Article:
The MOC did not register any religious groups during the year. Registration applications by Theravada Buddhists in May and the Priestly Fraternity of St. Pius X in 2016 remained pending at year’s end. In January the ministry rejected PGJ’s registration application on grounds of what it characterized as abuse of personal information, incitement of hate, and the primarily for-profit character of the group’s activities. In February the group appealed the decision to the MOC. In September Minister of Culture Daniel Herman upheld the rejection. Following that decision, PGJ appealed to the municipal court in Prague. PGJ said it expected the court to begin hearing the case in early 2018.
In February the Lions of the Round Table – Order of the Lands of the Czech Crown – appealed in court against the MOC’s rejection of its first-tier registration application in May 2016. The case was pending at year’s end. In June the Community of Buddhism in the Czech Republic appealed to the MOC, asking it to reconsider its decision in May to halt the group’s 2016 registration application. The MOC rejected the appeal in December. In December 2016, the Cannabis Church appealed in court the MOC’s halting of its registration procedure. The case remained pending at year’s end. The MOC said it had halted the applications of both these groups because they had not provided sufficient information in their registration applications as required by law.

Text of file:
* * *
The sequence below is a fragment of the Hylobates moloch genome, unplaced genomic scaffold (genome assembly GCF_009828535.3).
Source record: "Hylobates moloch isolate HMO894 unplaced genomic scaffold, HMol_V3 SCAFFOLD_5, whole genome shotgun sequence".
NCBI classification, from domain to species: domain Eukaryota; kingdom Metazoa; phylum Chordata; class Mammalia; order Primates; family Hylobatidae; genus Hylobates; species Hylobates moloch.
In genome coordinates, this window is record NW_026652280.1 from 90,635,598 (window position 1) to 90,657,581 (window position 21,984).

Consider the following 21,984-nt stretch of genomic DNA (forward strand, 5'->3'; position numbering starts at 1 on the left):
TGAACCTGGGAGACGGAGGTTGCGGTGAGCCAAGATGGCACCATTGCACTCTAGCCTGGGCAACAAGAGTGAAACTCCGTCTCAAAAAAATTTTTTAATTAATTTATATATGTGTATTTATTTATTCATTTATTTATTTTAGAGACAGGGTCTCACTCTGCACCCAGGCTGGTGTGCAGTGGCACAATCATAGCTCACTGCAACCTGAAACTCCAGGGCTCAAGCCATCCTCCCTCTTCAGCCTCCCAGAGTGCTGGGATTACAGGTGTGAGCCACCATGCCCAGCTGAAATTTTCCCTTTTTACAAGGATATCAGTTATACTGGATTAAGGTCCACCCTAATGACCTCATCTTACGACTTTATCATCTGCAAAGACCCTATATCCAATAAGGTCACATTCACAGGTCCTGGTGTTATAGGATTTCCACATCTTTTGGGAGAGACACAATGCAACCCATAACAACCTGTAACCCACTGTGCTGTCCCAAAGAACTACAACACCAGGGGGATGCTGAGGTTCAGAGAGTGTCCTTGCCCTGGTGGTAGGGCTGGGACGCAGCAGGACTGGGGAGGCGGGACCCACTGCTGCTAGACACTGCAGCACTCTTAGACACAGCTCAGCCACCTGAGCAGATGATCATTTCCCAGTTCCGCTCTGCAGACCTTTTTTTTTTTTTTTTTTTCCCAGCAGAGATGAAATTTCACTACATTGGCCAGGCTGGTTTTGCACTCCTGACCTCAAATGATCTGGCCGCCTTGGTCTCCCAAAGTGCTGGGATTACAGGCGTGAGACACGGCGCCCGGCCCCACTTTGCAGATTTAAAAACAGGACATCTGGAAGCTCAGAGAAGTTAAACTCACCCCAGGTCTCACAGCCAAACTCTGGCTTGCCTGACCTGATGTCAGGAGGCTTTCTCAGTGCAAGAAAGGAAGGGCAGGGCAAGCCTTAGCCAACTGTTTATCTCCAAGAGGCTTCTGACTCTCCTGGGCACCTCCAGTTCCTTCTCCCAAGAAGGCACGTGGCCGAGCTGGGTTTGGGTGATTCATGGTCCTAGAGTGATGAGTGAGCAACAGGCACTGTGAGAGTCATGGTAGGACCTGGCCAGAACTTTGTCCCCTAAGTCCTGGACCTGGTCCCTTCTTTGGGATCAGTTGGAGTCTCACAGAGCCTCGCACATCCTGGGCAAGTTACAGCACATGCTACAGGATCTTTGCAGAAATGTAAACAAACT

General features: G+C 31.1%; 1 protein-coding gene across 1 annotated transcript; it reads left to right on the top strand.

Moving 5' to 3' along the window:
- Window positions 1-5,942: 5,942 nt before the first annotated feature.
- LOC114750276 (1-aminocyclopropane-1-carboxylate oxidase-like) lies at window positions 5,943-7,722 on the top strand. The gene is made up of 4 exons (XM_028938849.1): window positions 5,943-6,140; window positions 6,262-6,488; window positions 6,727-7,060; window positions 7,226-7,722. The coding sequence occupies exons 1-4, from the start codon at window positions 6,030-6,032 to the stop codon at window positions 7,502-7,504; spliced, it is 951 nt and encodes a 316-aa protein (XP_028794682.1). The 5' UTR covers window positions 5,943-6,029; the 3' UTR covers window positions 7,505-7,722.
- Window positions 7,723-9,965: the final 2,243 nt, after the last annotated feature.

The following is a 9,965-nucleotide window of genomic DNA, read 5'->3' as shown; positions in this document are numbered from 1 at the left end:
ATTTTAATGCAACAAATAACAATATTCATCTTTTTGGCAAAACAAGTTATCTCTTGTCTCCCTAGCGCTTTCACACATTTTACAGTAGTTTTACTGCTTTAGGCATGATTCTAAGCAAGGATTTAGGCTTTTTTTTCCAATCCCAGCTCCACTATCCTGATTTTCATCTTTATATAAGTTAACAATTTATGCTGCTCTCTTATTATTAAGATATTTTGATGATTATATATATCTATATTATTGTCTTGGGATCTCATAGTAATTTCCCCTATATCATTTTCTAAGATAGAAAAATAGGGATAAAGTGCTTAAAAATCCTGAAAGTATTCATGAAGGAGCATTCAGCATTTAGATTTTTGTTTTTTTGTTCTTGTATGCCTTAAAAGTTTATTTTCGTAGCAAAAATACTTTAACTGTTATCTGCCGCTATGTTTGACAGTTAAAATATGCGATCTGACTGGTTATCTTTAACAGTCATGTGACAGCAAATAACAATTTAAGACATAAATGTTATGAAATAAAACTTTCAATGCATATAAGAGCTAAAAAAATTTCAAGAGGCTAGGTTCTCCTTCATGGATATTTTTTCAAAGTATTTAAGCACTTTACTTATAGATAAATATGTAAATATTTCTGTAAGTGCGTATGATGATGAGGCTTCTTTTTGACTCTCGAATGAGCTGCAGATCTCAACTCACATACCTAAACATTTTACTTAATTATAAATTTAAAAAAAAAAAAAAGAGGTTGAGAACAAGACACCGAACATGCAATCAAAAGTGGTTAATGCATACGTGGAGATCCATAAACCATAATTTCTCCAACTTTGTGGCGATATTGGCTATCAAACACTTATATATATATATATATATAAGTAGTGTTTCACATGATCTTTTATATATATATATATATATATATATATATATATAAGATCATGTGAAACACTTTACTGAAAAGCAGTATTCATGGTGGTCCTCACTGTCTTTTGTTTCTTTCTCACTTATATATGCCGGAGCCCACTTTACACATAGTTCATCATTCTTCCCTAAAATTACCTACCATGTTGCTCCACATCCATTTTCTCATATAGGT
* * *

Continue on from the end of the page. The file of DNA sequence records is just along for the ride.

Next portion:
The government provided 17 second-tier religious groups with approximately 3.4 billion koruna ($162.8 million), with approximately 1.3 billion koruna ($62.25 million) given as a subsidy and 2.1 billion koruna ($100.6 million) as compensation for communal property in private and state hands that would not be returned to churches. Five of the 22 second-tier groups declined all state funding. While accepting the state subsidy, the Baptist Union opted not to accept the compensation for unreturned property. The MOC provided 4.0 million koruna ($192,000) in grants for religiously oriented cultural activities in response to applications from a variety of religious groups.
PGJ leader Jaroslav Dobes and PGJ member Barbora Plaskova remained in immigration detention in the Philippines, where they had been seeking asylum since 2015. International arrest warrants issued by Czech authorities for Dobes and Plaskova remained outstanding, as criminal proceeding against Dobes and Plaskova for alleged sexual abuse remained pending in the Zlin Regional Court.
In January the Prague 10 District Court ruled in favor of a state nursing school which a former Muslim student had sued in 2013 for discrimination because the school barred her from wearing a hijab during classes. The court ruled there was no evidence of discrimination. In September the appellate senate of the Prague Municipal Court upheld the ruling. The appellate court found the school’s prohibition did not constitute discrimination because it applied to all head coverings and not just to hijabs.